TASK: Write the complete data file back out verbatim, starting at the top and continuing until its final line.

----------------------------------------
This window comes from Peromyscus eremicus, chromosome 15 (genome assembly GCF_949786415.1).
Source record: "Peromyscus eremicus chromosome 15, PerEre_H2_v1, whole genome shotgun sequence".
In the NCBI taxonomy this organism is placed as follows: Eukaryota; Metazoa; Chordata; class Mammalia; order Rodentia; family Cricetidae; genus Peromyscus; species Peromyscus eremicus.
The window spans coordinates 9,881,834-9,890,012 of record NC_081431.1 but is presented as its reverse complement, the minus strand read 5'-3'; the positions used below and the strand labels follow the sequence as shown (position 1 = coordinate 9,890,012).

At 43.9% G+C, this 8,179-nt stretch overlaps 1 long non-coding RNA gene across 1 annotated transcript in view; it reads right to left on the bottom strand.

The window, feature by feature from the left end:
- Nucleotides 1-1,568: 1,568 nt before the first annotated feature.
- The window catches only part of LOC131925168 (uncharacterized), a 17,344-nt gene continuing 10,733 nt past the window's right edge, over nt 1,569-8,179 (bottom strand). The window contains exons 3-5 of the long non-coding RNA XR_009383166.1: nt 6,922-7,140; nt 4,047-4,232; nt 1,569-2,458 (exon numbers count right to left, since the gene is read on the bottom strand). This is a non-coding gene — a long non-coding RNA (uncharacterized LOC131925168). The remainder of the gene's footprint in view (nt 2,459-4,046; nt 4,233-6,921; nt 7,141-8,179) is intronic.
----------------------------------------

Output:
This window comes from Peromyscus eremicus, chromosome 15 (genome assembly GCF_949786415.1).
Source record: "Peromyscus eremicus chromosome 15, PerEre_H2_v1, whole genome shotgun sequence".
In the NCBI taxonomy this organism is placed as follows: Eukaryota; Metazoa; Chordata; class Mammalia; order Rodentia; family Cricetidae; genus Peromyscus; species Peromyscus eremicus.
The window spans coordinates 9,881,834-9,890,012 of record NC_081431.1 but is presented as its reverse complement, the minus strand read 5'-3'; the positions used below and the strand labels follow the sequence as shown (position 1 = coordinate 9,890,012).

At 43.9% G+C, this 8,179-nt stretch overlaps 1 long non-coding RNA gene across 1 annotated transcript in view; it reads right to left on the bottom strand.

The window, feature by feature from the left end:
- Nucleotides 1-1,568: 1,568 nt before the first annotated feature.
- The window catches only part of LOC131925168 (uncharacterized), a 17,344-nt gene continuing 10,733 nt past the window's right edge, over nt 1,569-8,179 (bottom strand). The window contains exons 3-5 of the long non-coding RNA XR_009383166.1: nt 6,922-7,140; nt 4,047-4,232; nt 1,569-2,458 (exon numbers count right to left, since the gene is read on the bottom strand). This is a non-coding gene — a long non-coding RNA (uncharacterized LOC131925168). The remainder of the gene's footprint in view (nt 2,459-4,046; nt 4,233-6,921; nt 7,141-8,179) is intronic.